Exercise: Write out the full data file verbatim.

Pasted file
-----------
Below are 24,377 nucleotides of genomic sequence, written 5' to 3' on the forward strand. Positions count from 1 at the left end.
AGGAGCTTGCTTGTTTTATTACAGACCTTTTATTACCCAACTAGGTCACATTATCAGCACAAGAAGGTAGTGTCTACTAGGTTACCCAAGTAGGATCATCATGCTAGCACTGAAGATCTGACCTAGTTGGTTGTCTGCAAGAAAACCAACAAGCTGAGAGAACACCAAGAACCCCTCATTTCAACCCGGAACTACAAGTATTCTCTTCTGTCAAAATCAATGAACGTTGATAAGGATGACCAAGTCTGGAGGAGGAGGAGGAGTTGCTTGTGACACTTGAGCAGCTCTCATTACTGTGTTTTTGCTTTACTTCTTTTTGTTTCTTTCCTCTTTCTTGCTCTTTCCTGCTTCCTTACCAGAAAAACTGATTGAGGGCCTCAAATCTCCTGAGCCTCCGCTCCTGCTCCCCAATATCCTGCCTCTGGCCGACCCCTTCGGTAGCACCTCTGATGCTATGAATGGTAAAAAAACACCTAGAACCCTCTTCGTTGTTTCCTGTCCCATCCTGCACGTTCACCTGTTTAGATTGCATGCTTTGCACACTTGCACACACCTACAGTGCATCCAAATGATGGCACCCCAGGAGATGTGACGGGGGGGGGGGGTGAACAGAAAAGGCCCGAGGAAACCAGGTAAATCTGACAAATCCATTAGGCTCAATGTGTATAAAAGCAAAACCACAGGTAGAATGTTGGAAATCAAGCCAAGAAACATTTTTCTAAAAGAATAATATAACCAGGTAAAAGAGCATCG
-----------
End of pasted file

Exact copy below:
Below are 24,377 nucleotides of genomic sequence, written 5' to 3' on the forward strand. Positions count from 1 at the left end.
AGGAGCTTGCTTGTTTTATTACAGACCTTTTATTACCCAACTAGGTCACATTATCAGCACAAGAAGGTAGTGTCTACTAGGTTACCCAAGTAGGATCATCATGCTAGCACTGAAGATCTGACCTAGTTGGTTGTCTGCAAGAAAACCAACAAGCTGAGAGAACACCAAGAACCCCTCATTTCAACCCGGAACTACAAGTATTCTCTTCTGTCAAAATCAATGAACGTTGATAAGGATGACCAAGTCTGGAGGAGGAGGAGGAGTTGCTTGTGACACTTGAGCAGCTCTCATTACTGTGTTTTTGCTTTACTTCTTTTTGTTTCTTTCCTCTTTCTTGCTCTTTCCTGCTTCCTTACCAGAAAAACTGATTGAGGGCCTCAAATCTCCTGAGCCTCCGCTCCTGCTCCCCAATATCCTGCCTCTGGCCGACCCCTTCGGTAGCACCTCTGATGCTATGAATGGTAAAAAAACACCTAGAACCCTCTTCGTTGTTTCCTGTCCCATCCTGCACGTTCACCTGTTTAGATTGCATGCTTTGCACACTTGCACACACCTACAGTGCATCCAAATGATGGCACCCCAGGAGATGTGACGGGGGGGGGGGGTGAACAGAAAAGGCCCGAGGAAACCAGGTAAATCTGACAAATCCATTAGGCTCAATGTGTATAAAAGCAAAACCACAGGTAGAATGTTGGAAATCAAGCCAAGAAACATTTTTCTAAAAGAATAATATAACCAGGTAAAAGAGCATCG